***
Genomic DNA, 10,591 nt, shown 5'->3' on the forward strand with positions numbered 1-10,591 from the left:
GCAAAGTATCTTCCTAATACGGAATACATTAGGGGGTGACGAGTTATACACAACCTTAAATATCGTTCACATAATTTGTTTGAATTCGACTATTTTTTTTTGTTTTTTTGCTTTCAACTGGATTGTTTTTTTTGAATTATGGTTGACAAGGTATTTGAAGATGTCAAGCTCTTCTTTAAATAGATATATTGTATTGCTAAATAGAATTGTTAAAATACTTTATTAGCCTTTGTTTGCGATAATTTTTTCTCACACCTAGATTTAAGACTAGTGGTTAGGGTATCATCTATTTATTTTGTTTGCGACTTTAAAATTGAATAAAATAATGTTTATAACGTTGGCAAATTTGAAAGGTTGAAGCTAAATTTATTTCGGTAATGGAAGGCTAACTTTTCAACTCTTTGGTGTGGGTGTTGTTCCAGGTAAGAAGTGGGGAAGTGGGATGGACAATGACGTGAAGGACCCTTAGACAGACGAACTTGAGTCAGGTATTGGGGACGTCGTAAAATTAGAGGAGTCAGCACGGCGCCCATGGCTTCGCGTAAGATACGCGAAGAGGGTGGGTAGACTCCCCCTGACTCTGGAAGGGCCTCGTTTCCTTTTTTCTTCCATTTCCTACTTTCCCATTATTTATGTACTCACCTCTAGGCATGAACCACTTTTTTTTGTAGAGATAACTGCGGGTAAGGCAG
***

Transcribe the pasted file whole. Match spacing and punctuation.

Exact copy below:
Genomic DNA, 10,591 nt, shown 5'->3' on the forward strand with positions numbered 1-10,591 from the left:
GCAAAGTATCTTCCTAATACGGAATACATTAGGGGGTGACGAGTTATACACAACCTTAAATATCGTTCACATAATTTGTTTGAATTCGACTATTTTTTTTTGTTTTTTTGCTTTCAACTGGATTGTTTTTTTTGAATTATGGTTGACAAGGTATTTGAAGATGTCAAGCTCTTCTTTAAATAGATATATTGTATTGCTAAATAGAATTGTTAAAATACTTTATTAGCCTTTGTTTGCGATAATTTTTTCTCACACCTAGATTTAAGACTAGTGGTTAGGGTATCATCTATTTATTTTGTTTGCGACTTTAAAATTGAATAAAATAATGTTTATAACGTTGGCAAATTTGAAAGGTTGAAGCTAAATTTATTTCGGTAATGGAAGGCTAACTTTTCAACTCTTTGGTGTGGGTGTTGTTCCAGGTAAGAAGTGGGGAAGTGGGATGGACAATGACGTGAAGGACCCTTAGACAGACGAACTTGAGTCAGGTATTGGGGACGTCGTAAAATTAGAGGAGTCAGCACGGCGCCCATGGCTTCGCGTAAGATACGCGAAGAGGGTGGGTAGACTCCCCCTGACTCTGGAAGGGCCTCGTTTCCTTTTTTCTTCCATTTCCTACTTTCCCATTATTTATGTACTCACCTCTAGGCATGAACCACTTTTTTTTGTAGAGATAACTGCGGGTAAGGCAG